– I was on the breakfast cleanup crew — with all retreatants having light physical labor to do — clearing off the food from the breakfast line and scraping out the oatmeal and beans from their respective pots, and bringing the silverware trays to the industrial dishwasher. Everything is done with mindfulness, including rinsing off our own plates and silverware in a series of four water tubs, turning on lights and flushing the toilet (and wiping one’s butt, even). Haste makes waste. Mindfulness makes for clarity, simplification over feeling torn in all directions, and success. Everything I do during my workday needs to be done mindfully. No hurry no worry, says my former taijiquan teacher Len Kennedy, who as a former Sprint/Nextel general counsel after being a corporate law firm partner doubtlessly has had his own full work plate for substantial chunks of time. By uncluttering, the busy day of criminal defense practice becomes simpler and more successful to manage even when faced with tight deadlines, major battles, and people’s liberty and internal ups and downs.
– After breakfast, we proceeded to meditation, small group discussion and larger group discussion at the meditation hall. This is sangha practice, practice in community. In a world filled with plenty of people who do not consider nor practice mindfulness much if at all — and many who might scoff at the notion — the three wonderful leaders of the weekend focused us on the importance of continuing to practice mindfulness with birds of a feather, and to buddy up with at least one other lawyer following the mindfulness path, even if just to check up from time to time. I am fortunate that in the Washington, D.C., area we have sangha practice happening several times weekly at convenient evening hours — with one just five blocks from my office — plus the monthly Contemplative Law Group, and a monthly family sangha.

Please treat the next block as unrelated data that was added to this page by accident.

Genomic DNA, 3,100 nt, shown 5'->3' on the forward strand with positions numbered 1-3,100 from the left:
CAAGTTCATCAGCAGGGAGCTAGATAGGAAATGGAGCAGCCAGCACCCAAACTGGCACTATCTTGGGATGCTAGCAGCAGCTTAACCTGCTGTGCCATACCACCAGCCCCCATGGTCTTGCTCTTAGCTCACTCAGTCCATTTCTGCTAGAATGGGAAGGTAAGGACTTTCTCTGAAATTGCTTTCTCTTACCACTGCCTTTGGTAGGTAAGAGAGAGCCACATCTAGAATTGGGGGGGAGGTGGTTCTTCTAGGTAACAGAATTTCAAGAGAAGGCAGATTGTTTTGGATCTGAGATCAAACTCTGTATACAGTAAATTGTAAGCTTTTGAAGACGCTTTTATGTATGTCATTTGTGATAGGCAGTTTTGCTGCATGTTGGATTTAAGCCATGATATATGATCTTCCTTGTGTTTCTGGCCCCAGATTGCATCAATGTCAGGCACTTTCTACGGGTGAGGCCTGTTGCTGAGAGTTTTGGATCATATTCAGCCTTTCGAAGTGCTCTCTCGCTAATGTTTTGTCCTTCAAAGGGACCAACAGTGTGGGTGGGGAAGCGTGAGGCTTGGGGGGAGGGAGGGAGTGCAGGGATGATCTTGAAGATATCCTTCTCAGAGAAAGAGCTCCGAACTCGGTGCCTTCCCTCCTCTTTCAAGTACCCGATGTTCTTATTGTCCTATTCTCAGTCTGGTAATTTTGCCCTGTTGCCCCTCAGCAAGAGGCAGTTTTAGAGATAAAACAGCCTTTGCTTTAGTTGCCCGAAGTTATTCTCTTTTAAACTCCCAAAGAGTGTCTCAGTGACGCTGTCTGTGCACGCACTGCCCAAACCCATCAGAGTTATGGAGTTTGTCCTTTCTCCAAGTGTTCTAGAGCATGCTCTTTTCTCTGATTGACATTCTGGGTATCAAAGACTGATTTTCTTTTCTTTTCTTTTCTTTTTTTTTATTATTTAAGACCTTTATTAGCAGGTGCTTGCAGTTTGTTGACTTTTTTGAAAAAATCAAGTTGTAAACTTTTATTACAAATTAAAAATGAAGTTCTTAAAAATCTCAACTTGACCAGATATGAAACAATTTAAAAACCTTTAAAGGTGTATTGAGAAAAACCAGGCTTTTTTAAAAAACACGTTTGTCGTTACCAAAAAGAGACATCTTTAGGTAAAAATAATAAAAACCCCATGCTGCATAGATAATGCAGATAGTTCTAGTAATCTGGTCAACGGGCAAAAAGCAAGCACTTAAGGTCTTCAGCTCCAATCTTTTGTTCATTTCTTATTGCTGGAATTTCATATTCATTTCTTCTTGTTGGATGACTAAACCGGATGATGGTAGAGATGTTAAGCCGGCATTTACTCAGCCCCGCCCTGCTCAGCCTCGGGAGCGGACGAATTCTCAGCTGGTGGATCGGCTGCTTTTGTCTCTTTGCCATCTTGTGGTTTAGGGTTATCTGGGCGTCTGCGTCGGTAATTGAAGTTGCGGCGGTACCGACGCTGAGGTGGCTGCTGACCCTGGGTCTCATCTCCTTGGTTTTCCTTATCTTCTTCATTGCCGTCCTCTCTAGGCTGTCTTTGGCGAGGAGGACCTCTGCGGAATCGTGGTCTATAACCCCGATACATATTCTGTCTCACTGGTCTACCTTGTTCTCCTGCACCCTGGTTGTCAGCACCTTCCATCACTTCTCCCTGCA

– We proceeded to a quiet mindful hike in the beautiful woods of the monastery, including passing a beautiful small gorge. Daily time in nature is essential.
– We ate lunch in silence.
– We returned to the meditation hall, with guided mediation as we lay on our backs with our eyes closed. In the evening, it can be a wonderful practice for all members of the household to sit quietly together for at least five minutes as bedtime approaches.